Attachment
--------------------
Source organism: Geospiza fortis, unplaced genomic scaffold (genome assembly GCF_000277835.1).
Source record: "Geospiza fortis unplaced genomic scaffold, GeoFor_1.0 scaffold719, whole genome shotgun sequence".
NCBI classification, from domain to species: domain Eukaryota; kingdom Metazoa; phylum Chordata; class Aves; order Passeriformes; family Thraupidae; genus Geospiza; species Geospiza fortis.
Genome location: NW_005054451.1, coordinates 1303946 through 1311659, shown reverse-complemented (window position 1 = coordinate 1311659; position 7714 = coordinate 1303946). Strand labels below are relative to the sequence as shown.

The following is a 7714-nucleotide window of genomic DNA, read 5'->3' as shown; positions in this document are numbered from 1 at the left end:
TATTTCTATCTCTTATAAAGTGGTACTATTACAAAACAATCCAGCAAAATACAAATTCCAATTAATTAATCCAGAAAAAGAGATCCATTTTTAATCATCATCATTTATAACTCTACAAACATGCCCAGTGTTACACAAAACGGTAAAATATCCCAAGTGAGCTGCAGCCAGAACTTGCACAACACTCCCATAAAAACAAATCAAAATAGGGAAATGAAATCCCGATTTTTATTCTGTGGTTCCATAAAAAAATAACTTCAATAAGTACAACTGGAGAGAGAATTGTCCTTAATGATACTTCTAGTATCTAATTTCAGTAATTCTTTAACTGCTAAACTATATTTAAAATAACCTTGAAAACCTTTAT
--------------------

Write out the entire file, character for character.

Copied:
Source organism: Geospiza fortis, unplaced genomic scaffold (genome assembly GCF_000277835.1).
Source record: "Geospiza fortis unplaced genomic scaffold, GeoFor_1.0 scaffold719, whole genome shotgun sequence".
NCBI classification, from domain to species: domain Eukaryota; kingdom Metazoa; phylum Chordata; class Aves; order Passeriformes; family Thraupidae; genus Geospiza; species Geospiza fortis.
Genome location: NW_005054451.1, coordinates 1303946 through 1311659, shown reverse-complemented (window position 1 = coordinate 1311659; position 7714 = coordinate 1303946). Strand labels below are relative to the sequence as shown.

The following is a 7714-nucleotide window of genomic DNA, read 5'->3' as shown; positions in this document are numbered from 1 at the left end:
TATTTCTATCTCTTATAAAGTGGTACTATTACAAAACAATCCAGCAAAATACAAATTCCAATTAATTAATCCAGAAAAAGAGATCCATTTTTAATCATCATCATTTATAACTCTACAAACATGCCCAGTGTTACACAAAACGGTAAAATATCCCAAGTGAGCTGCAGCCAGAACTTGCACAACACTCCCATAAAAACAAATCAAAATAGGGAAATGAAATCCCGATTTTTATTCTGTGGTTCCATAAAAAAATAACTTCAATAAGTACAACTGGAGAGAGAATTGTCCTTAATGATACTTCTAGTATCTAATTTCAGTAATTCTTTAACTGCTAAACTATATTTAAAATAACCTTGAAAACCTTTAT